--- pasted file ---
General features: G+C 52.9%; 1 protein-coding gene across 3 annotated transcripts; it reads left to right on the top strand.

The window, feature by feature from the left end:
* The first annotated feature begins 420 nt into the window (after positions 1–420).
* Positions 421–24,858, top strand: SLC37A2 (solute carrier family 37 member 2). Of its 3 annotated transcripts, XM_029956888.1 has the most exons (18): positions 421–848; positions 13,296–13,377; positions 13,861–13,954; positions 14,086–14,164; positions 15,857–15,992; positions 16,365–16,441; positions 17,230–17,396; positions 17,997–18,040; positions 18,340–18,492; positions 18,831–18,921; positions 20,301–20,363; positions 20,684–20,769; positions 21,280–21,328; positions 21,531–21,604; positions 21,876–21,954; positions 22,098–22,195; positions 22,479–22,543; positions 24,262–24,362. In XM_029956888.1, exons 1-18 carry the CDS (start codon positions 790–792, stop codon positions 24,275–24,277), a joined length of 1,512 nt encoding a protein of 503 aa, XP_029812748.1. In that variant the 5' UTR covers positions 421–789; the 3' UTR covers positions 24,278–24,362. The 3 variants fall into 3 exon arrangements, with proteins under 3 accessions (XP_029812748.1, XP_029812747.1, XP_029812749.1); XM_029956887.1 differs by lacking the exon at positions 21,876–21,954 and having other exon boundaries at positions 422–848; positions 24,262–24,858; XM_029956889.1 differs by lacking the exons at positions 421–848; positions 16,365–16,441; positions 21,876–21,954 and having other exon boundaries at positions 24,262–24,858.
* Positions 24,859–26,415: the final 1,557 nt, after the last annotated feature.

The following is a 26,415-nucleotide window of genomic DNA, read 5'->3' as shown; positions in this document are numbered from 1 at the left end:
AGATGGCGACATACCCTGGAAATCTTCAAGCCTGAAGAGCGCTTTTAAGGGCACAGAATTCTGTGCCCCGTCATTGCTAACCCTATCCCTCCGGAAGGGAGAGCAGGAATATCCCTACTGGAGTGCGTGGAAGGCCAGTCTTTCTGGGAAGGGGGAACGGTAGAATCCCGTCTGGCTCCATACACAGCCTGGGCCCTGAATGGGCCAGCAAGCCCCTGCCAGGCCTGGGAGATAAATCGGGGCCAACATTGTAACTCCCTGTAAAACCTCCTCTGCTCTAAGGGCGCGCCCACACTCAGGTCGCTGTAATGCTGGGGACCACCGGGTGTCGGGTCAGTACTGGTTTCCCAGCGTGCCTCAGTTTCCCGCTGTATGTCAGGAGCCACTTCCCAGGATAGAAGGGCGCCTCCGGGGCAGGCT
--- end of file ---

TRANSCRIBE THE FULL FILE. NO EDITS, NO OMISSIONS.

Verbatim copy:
General features: G+C 52.9%; 1 protein-coding gene across 3 annotated transcripts; it reads left to right on the top strand.

The window, feature by feature from the left end:
* The first annotated feature begins 420 nt into the window (after positions 1–420).
* Positions 421–24,858, top strand: SLC37A2 (solute carrier family 37 member 2). Of its 3 annotated transcripts, XM_029956888.1 has the most exons (18): positions 421–848; positions 13,296–13,377; positions 13,861–13,954; positions 14,086–14,164; positions 15,857–15,992; positions 16,365–16,441; positions 17,230–17,396; positions 17,997–18,040; positions 18,340–18,492; positions 18,831–18,921; positions 20,301–20,363; positions 20,684–20,769; positions 21,280–21,328; positions 21,531–21,604; positions 21,876–21,954; positions 22,098–22,195; positions 22,479–22,543; positions 24,262–24,362. In XM_029956888.1, exons 1-18 carry the CDS (start codon positions 790–792, stop codon positions 24,275–24,277), a joined length of 1,512 nt encoding a protein of 503 aa, XP_029812748.1. In that variant the 5' UTR covers positions 421–789; the 3' UTR covers positions 24,278–24,362. The 3 variants fall into 3 exon arrangements, with proteins under 3 accessions (XP_029812748.1, XP_029812747.1, XP_029812749.1); XM_029956887.1 differs by lacking the exon at positions 21,876–21,954 and having other exon boundaries at positions 422–848; positions 24,262–24,858; XM_029956889.1 differs by lacking the exons at positions 421–848; positions 16,365–16,441; positions 21,876–21,954 and having other exon boundaries at positions 24,262–24,858.
* Positions 24,859–26,415: the final 1,557 nt, after the last annotated feature.

The following is a 26,415-nucleotide window of genomic DNA, read 5'->3' as shown; positions in this document are numbered from 1 at the left end:
AGATGGCGACATACCCTGGAAATCTTCAAGCCTGAAGAGCGCTTTTAAGGGCACAGAATTCTGTGCCCCGTCATTGCTAACCCTATCCCTCCGGAAGGGAGAGCAGGAATATCCCTACTGGAGTGCGTGGAAGGCCAGTCTTTCTGGGAAGGGGGAACGGTAGAATCCCGTCTGGCTCCATACACAGCCTGGGCCCTGAATGGGCCAGCAAGCCCCTGCCAGGCCTGGGAGATAAATCGGGGCCAACATTGTAACTCCCTGTAAAACCTCCTCTGCTCTAAGGGCGCGCCCACACTCAGGTCGCTGTAATGCTGGGGACCACCGGGTGTCGGGTCAGTACTGGTTTCCCAGCGTGCCTCAGTTTCCCGCTGTATGTCAGGAGCCACTTCCCAGGATAGAAGGGCGCCTCCGGGGCAGGCT